I almost had to slap myself when I caught myself using white people time again at If Beale Street Could Talk, a beautiful and deep film, inspired by James Baldwin’s story of the same name. The film was directed by Barry Jenkins, who also directed Moonlight. Stylistically, the film for me, with its use in places, of slow-motion cinematography, and time-suspended close-ups of its actors gazing into the camera, pulled me into another dimension of time, another dimension of being. The film asked me to slow down my i-phone, social media rush of a world, and simply be there in the moment with the young couple in love: Fonny, played by Stephan James, and Tish, played by Kiki Layne. The pacing of the film allowed me to get to know their families, their conversations full of weight, of gold, of lightness of being, their beauty, their love, their knowing determination to survive the reality of their lives living in their skin in 1970’s New York City.

There are a number of scenes where their love is shown through the actors’ suspended gazes at one another, and toward the end of the two-hour film in one of the scenes where Fonny is looking at Tish, my white people time kicked in. I wondered, could I do with a tiny bit less of the slowed moments, but then again, immediately after the thought came, I stopped my whiteness lens, and said, No! It is not for me to critique the movement of this film. Fonny’s loving gaze, the slowed moments that capture the love of these two main characters, and their families, is a love that white America rarely takes the time to see, to experience, to believe it exists.

The love of Tish’s family, the joy of living in all kinds of love–including family and friends–and the commitment to both, and also the deep knowing of the struggle to survive and thrive living as a black person in this country is something most of us white people don’t pay attention to. And so I acknowledged my white-centered lens had too thick of a filter on, and I flowed with Barry Jenkins’ flow. And, the flow was beautiful.

I realized, too, Beale Street’s storytelling wasn’t necessarily for me, or for white people to “get.”Some or all of it’s cultural signifiers and nuances, may skim over our heads, and hearts. But, it’s message of the reality of what it is like for black men to live and be wrongfully convicted–their lives “thrown away” in the unjust criminal justice system, and the impact that has on his families, is of course critical for white people to get. So is the portrayal and reflection of black people’s lives, humanity and narratives, when given dimension, and are seen in the world in a way so rarely seen in films telling white-centered stories, written by white writers, and filmed by white directors. Realizing all of this, I then had, and have, gratitude for being able to witness this story as told by its storytellers, Baldwin and Jenkins. I recalled Julie Dash’s film, Daughters of the Dust, and again remembered, time, and storytelling, is relative.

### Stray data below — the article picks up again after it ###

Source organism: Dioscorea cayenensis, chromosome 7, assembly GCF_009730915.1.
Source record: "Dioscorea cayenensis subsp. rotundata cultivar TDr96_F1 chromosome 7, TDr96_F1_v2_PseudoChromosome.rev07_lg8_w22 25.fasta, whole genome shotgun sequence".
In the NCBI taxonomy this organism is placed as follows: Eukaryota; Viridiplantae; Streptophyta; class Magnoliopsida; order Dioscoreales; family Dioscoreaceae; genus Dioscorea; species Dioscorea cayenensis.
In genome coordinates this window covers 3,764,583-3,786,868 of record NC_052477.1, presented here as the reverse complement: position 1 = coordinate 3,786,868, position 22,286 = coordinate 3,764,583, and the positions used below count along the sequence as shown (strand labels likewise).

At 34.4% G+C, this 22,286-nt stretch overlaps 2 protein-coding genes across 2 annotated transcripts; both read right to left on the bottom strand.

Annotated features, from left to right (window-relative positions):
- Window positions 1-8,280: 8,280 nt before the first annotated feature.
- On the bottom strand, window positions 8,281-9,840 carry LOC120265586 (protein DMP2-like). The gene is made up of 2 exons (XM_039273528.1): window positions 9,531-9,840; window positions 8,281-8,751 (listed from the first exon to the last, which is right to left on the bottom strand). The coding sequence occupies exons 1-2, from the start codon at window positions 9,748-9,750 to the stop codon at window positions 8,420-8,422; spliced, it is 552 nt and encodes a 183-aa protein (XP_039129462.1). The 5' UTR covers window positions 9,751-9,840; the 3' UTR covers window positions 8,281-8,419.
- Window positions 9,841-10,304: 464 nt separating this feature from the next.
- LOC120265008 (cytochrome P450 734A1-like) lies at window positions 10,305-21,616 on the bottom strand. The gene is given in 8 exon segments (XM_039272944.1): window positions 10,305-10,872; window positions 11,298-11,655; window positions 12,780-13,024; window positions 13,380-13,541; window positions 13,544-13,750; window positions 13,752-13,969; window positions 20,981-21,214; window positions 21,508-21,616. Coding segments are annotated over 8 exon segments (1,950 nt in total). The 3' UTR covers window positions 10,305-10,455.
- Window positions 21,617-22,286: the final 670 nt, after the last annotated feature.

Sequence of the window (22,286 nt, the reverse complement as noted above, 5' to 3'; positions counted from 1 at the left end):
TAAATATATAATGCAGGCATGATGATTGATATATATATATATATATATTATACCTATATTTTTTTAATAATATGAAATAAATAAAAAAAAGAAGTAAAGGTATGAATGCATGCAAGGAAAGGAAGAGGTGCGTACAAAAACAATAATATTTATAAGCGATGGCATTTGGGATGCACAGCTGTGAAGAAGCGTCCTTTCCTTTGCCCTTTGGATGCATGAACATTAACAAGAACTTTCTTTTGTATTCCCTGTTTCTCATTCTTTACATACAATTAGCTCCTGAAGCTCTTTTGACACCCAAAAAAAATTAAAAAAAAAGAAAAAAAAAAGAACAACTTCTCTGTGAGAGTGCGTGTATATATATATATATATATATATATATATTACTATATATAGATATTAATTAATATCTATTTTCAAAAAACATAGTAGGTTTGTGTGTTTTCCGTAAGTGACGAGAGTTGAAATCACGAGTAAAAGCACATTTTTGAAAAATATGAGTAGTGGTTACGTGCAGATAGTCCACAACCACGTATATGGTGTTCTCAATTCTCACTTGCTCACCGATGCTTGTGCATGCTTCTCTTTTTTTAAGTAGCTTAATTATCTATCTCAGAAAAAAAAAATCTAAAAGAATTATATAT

With all of this talk of white people time as it relates to black art forms and events centering the black experience, I am not saying white people don’t have the right to their own opinion about the quality of a piece of work, or can not share about how a piece of work made them think or feel, but knowing most of all of that is subjective anyway, what I am asking, is that as white people, we first take note of the lens we are looking through, and then, crush it.

Isn’t it about time we did so?

2018 Year-In-Review. What I Wrote. What I Learned. What’s Next.

20 Dec

Rashon Nelson, Donte Peterson
Rashon Nelson and Donte Robinson

At the end of each year, I look back at my writings here to remember, and reflect on what was going on in the world around me in regards to race, about what I’ve learned, and hopefully, how I’ve grown.

I started off 2018 by writing The Crack Cocaine Center Of Excellence about my anger over the discrepancy on how the opioid “crisis” is being treated now that it is impacting white suburban communities vs. how Black people were treated who were impacted by what was called the “crack epidemic” in the 1980’s.

On February 14th, we learned Valentines Day will now forever be overshadowed by the occurrence of the Parkland, Florida school shooting. In Let Us Listen To All Of Our Young People’s Cries For Help To End Gun Violence. I wrote about how proud I was of the Parkland students for rising up and becoming passionate activists working to end gun violence. Yet, as they garnered the nation’s and the world’s attention, and praise, I, and others, who also praised the Parkland students, wished the same attention was given to the young Black and Brown students in Baltimore, Ferguson, and throughout the country, who have been activists for much longer. They have been activists out of the need to speak on behalf of their communities who have experienced gun violence, and police brutality, and killings by police officers, but have not gotten the same mainstream attention as the highlighted, mostly white, suburban Florida students.

[…]

Hype Man: A Break Beat Play, At The Wilbury Theatre: Timely,Urgent, So Worth The Hype, I Saw It Twice

26 Nov

Hype Man Wilbury Theatre

Hype Man actors, l to r, Phoenyx Williams, Jeff Hodge, Helena Tafuri, (photo credit: Erin X. Smithers)